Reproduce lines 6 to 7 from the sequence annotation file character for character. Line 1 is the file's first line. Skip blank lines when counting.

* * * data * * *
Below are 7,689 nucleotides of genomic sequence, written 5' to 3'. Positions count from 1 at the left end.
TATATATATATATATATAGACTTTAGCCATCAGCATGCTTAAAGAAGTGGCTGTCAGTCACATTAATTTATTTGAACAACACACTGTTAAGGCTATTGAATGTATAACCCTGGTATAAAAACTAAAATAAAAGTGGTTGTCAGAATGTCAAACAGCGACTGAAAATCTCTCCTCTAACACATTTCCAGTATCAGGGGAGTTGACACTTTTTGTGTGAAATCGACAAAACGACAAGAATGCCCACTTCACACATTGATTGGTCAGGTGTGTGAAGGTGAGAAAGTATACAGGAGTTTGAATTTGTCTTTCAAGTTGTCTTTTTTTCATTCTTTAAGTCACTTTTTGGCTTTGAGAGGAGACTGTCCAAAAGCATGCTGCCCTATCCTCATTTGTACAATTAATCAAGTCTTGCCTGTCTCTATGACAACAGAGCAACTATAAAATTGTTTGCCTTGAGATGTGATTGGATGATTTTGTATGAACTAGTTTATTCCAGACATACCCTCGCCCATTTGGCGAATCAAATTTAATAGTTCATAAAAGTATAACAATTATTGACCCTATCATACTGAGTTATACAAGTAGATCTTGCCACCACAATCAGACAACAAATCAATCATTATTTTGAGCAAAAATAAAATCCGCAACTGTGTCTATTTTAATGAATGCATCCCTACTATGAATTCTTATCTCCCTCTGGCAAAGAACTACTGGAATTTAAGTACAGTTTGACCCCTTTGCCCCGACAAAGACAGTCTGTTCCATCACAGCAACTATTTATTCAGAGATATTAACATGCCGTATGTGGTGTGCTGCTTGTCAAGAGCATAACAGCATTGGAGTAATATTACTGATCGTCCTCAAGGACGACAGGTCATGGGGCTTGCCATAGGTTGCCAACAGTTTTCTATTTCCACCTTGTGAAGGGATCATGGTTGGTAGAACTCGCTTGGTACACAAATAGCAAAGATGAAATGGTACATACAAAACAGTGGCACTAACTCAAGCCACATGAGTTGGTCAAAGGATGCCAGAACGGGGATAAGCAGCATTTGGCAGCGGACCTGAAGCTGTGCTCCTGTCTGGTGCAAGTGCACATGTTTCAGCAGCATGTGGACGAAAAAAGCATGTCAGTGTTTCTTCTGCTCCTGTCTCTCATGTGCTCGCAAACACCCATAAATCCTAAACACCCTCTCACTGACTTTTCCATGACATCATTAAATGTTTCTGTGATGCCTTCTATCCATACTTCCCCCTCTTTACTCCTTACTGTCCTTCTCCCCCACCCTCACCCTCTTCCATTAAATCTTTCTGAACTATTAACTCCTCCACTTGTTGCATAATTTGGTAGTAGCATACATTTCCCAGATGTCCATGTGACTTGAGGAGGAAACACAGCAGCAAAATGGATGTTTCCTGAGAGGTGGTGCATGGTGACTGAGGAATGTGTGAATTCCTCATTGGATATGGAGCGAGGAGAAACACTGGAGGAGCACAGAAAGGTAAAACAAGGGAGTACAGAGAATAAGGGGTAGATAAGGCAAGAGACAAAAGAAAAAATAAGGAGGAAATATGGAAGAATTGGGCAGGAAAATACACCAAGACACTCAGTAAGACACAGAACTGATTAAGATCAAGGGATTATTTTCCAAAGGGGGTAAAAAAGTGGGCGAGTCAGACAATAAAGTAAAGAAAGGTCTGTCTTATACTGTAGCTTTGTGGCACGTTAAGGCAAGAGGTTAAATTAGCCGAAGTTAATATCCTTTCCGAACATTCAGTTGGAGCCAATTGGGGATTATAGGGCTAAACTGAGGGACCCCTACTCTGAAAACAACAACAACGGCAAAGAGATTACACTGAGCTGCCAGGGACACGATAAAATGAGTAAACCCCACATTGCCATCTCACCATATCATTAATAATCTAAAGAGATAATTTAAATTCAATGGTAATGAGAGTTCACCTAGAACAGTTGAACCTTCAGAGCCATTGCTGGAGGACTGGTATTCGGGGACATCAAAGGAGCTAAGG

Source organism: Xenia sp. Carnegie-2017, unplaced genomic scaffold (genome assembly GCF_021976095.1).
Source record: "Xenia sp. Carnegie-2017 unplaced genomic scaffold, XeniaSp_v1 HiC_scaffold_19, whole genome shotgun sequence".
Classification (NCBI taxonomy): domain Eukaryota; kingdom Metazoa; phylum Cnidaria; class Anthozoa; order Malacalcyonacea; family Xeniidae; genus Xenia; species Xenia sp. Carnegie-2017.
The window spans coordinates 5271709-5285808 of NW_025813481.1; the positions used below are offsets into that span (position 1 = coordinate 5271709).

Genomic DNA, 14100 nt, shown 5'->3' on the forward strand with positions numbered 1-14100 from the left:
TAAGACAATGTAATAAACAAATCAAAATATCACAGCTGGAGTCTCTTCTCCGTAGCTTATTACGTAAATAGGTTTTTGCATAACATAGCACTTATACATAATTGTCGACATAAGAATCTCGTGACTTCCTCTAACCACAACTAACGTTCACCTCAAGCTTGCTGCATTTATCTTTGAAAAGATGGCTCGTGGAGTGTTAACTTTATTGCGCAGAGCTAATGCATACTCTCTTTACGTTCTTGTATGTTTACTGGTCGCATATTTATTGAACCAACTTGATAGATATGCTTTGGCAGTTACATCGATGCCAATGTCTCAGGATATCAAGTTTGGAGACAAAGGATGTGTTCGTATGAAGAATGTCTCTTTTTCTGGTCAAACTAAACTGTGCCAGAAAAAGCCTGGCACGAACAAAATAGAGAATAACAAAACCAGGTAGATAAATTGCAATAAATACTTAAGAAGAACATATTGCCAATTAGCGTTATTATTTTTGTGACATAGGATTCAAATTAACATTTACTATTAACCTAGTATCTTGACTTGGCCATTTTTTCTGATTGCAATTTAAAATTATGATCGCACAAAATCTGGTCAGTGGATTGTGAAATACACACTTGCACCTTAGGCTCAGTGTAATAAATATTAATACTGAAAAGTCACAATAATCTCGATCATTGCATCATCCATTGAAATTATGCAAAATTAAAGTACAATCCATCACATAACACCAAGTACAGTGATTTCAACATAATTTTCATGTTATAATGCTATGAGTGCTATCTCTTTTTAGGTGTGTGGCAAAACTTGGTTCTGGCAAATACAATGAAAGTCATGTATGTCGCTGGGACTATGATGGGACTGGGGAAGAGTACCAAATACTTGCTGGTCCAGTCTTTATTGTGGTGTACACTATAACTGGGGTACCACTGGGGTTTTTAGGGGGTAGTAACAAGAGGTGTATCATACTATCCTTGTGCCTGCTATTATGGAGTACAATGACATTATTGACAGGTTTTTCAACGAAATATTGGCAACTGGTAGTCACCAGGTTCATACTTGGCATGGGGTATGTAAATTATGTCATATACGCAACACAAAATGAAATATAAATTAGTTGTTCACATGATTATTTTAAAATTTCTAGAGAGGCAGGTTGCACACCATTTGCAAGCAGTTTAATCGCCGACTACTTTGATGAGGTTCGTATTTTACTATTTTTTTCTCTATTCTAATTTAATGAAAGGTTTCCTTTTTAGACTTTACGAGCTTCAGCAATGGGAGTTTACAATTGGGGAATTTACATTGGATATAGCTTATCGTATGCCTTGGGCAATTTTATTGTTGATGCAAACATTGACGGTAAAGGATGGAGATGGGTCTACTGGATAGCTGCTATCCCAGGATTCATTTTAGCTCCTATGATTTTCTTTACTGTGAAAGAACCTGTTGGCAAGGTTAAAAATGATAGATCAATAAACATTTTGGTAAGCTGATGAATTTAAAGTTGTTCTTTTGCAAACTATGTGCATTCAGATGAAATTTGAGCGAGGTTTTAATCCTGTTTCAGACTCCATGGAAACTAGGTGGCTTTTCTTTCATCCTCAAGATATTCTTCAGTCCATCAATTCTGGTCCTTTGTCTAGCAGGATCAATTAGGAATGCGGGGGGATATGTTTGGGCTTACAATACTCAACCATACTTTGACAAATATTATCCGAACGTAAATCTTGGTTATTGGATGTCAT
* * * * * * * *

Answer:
The window spans coordinates 5271709-5285808 of NW_025813481.1; the positions used below are offsets into that span (position 1 = coordinate 5271709).

Genomic DNA, 14100 nt, shown 5'->3' on the forward strand with positions numbered 1-14100 from the left: